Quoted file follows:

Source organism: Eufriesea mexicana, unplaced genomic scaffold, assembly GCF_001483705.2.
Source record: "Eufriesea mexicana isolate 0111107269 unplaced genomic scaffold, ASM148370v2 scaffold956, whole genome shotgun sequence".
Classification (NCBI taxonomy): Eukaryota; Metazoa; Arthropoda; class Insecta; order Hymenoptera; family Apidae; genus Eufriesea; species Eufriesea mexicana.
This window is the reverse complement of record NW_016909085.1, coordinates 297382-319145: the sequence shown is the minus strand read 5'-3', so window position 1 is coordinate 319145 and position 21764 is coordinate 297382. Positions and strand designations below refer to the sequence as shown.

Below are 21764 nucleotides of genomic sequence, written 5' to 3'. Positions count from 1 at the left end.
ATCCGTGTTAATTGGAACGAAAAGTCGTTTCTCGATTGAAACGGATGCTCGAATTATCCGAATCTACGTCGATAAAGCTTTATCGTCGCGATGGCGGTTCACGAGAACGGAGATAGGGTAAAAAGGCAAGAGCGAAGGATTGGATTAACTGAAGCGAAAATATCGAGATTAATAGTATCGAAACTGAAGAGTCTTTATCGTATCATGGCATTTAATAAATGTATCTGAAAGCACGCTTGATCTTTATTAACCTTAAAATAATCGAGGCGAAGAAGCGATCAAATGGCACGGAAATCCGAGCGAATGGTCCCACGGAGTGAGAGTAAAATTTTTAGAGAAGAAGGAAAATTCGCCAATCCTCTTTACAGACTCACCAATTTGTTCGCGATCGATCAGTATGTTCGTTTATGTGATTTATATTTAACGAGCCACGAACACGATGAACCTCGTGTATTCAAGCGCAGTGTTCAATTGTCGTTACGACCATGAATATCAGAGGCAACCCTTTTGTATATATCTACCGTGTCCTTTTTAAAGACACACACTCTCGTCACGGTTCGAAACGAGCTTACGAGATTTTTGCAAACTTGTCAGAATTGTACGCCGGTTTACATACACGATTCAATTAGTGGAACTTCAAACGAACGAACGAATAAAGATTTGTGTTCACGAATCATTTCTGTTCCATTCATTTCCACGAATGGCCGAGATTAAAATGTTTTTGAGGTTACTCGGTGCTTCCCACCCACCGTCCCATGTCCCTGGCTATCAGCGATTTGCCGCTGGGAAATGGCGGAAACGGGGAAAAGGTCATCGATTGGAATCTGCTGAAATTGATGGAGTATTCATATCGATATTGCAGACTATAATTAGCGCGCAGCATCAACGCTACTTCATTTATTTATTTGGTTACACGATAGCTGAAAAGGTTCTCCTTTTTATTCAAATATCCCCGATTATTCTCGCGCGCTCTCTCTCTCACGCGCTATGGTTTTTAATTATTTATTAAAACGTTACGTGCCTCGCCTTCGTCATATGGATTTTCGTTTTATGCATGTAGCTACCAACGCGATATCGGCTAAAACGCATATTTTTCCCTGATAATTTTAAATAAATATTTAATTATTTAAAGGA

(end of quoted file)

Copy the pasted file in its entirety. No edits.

Source organism: Eufriesea mexicana, unplaced genomic scaffold, assembly GCF_001483705.2.
Source record: "Eufriesea mexicana isolate 0111107269 unplaced genomic scaffold, ASM148370v2 scaffold956, whole genome shotgun sequence".
Classification (NCBI taxonomy): Eukaryota; Metazoa; Arthropoda; class Insecta; order Hymenoptera; family Apidae; genus Eufriesea; species Eufriesea mexicana.
This window is the reverse complement of record NW_016909085.1, coordinates 297382-319145: the sequence shown is the minus strand read 5'-3', so window position 1 is coordinate 319145 and position 21764 is coordinate 297382. Positions and strand designations below refer to the sequence as shown.

Below are 21764 nucleotides of genomic sequence, written 5' to 3'. Positions count from 1 at the left end.
ATCCGTGTTAATTGGAACGAAAAGTCGTTTCTCGATTGAAACGGATGCTCGAATTATCCGAATCTACGTCGATAAAGCTTTATCGTCGCGATGGCGGTTCACGAGAACGGAGATAGGGTAAAAAGGCAAGAGCGAAGGATTGGATTAACTGAAGCGAAAATATCGAGATTAATAGTATCGAAACTGAAGAGTCTTTATCGTATCATGGCATTTAATAAATGTATCTGAAAGCACGCTTGATCTTTATTAACCTTAAAATAATCGAGGCGAAGAAGCGATCAAATGGCACGGAAATCCGAGCGAATGGTCCCACGGAGTGAGAGTAAAATTTTTAGAGAAGAAGGAAAATTCGCCAATCCTCTTTACAGACTCACCAATTTGTTCGCGATCGATCAGTATGTTCGTTTATGTGATTTATATTTAACGAGCCACGAACACGATGAACCTCGTGTATTCAAGCGCAGTGTTCAATTGTCGTTACGACCATGAATATCAGAGGCAACCCTTTTGTATATATCTACCGTGTCCTTTTTAAAGACACACACTCTCGTCACGGTTCGAAACGAGCTTACGAGATTTTTGCAAACTTGTCAGAATTGTACGCCGGTTTACATACACGATTCAATTAGTGGAACTTCAAACGAACGAACGAATAAAGATTTGTGTTCACGAATCATTTCTGTTCCATTCATTTCCACGAATGGCCGAGATTAAAATGTTTTTGAGGTTACTCGGTGCTTCCCACCCACCGTCCCATGTCCCTGGCTATCAGCGATTTGCCGCTGGGAAATGGCGGAAACGGGGAAAAGGTCATCGATTGGAATCTGCTGAAATTGATGGAGTATTCATATCGATATTGCAGACTATAATTAGCGCGCAGCATCAACGCTACTTCATTTATTTATTTGGTTACACGATAGCTGAAAAGGTTCTCCTTTTTATTCAAATATCCCCGATTATTCTCGCGCGCTCTCTCTCTCACGCGCTATGGTTTTTAATTATTTATTAAAACGTTACGTGCCTCGCCTTCGTCATATGGATTTTCGTTTTATGCATGTAGCTACCAACGCGATATCGGCTAAAACGCATATTTTTCCCTGATAATTTTAAATAAATATTTAATTATTTAAAGGA